The doors of perception are opened. Evelyn Underhill speaks of it in terms of 'eyes' and 'no eyes'; Arthur Koestler in terms of humour when one plane of thought intersects another and there is an explosion of recognition. And there really is nothing more powerful, or more revolutionary than a newly recognised idea, or a situation seen in a new way. It is the lighting up of awareness, seeing the situation in a new way, coming alive to the Spirit of Life: Moses and the burning bush, Alexander Fleming and his penicillin, Martin Luther King in the kitchen. With me it was being offered a small scone by an Indian peasant knowing that it constituted half his food for the day. And again, sitting before an open window in Baghdad watching the bombs fall and knowing it was the right place to be. These are, of course, experiences which will mean little to you. Everyone’s experience of God is different. We have unique experiences because each of us is unique. It is so important to recognise that your experiences will mean as little to me as mine will to you. But each of us has them - occasions when we commune with life itself, when we become aware of the evolutionary impulse of life calling us to fullness of life. We become present to the presence of God, the presence of Christ, the potential and possibility of life in all its fullness. As Taylor says, the Christian faith is: 'being fully exposed and receptive towards the reality of the world around us, towards the reality of the human beings we know, towards the reality of our own selves, towards the ultimate reality beyond and within all this.'
And, in the context of this awareness, we can respond or not respond, we can move towards more significant life or away from it – we can either progress or regress. To reject the invitation to life is what the bible refers to as sin, what Tillich refers to as 'the structure of self destruction. Sin is the rejection of the invitation to fullness of life. This is why sin and death are linked so often in the Bible. It is a matter of life and death. 'What matters to God is whether we are alive or not'. It really is a matter of life and death – and there is a frightening amount of deadness around us today! God, the evolutionary impulse of life invites us to fullness of life. We can accept it or reject it. In the words of the Old Testament: 'I set before you life and death. Choose life'. In the words of Jesus 'I have come that you might have life in all its fullness.'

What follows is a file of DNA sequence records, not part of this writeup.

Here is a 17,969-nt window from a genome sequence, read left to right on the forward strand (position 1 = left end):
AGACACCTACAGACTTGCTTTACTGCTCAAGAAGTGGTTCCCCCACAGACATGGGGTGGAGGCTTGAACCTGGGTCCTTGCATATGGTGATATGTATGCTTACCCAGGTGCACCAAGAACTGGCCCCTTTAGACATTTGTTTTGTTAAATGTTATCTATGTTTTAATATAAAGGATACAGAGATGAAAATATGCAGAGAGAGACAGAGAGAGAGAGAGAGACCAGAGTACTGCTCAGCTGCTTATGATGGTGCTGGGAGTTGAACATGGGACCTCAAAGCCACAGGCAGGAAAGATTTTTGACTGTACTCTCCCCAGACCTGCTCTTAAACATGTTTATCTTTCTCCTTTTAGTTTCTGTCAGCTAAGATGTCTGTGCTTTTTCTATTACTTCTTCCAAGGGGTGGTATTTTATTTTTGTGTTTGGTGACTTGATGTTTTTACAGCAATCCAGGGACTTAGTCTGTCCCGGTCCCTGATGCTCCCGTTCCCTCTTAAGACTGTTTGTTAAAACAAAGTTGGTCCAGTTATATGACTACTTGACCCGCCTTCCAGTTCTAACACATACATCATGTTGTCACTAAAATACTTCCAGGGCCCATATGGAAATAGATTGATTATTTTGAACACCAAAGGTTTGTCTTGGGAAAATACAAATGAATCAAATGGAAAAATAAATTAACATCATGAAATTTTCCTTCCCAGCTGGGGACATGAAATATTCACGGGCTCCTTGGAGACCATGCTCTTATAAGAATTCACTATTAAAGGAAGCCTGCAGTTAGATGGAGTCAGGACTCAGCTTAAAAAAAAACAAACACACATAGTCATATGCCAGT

What I am asserting is that it is the God experience in Jesus that lies at the heart of our faith. And that after all is why most of us are here today. Think about it for a moment. What is the motivating force that brings you into the community of the Church: intellectual belief or sensate experience - recognising, of course, that you cannot really separate the two . I can only speak for myself. I am not here to learn the doctrines, duties and privileges of the Uniting Church. It is because I have sensed the presence of God in life and want to take it further. The reason why people come to worship is to engage with, and to further, their experience of the sacred. Experiencing God is the name of the game – recognising again that everyone’s experience of God is, and must be, different. Is this idea of experiencing God found within the traditional narrative of the Christian faith? Very much so! Indeed, the New Testament story of Jesus can be read as that of a person who experienced God to the extent that it became the central reality of his life. The bible is full of stories of people experiencing God. Abraham and his vision of the future, Moses and his bush aflame with divine radiance, Isaiah describing it in terms of a burning coal touching his lips, Jesus seeing the heavens open and the Spirit descending. On Mt Tabor Jesus experiences the past and the future in relation to God. Pentecost seeks to portray it with its mighty rushing wind and its fire – both symbols of the presence of God. It goes on and on and on! As Marcus Borg says 'For Jesus, God was not simply an article of belief but an experienced reality.' Borg uses the word 'mystic' to describe Jesus. A mystic is one who experiences God, who moves from an everyday consciousness to an extra-ordinary state of consciousness, one who realises that the menu is not the meal, that the partaking of the meal is all important, that there is all the difference in the world between knowing about God and knowing God. The menu is not the meal. It is the experience of the eating of a meal that sustains life in all its fullness.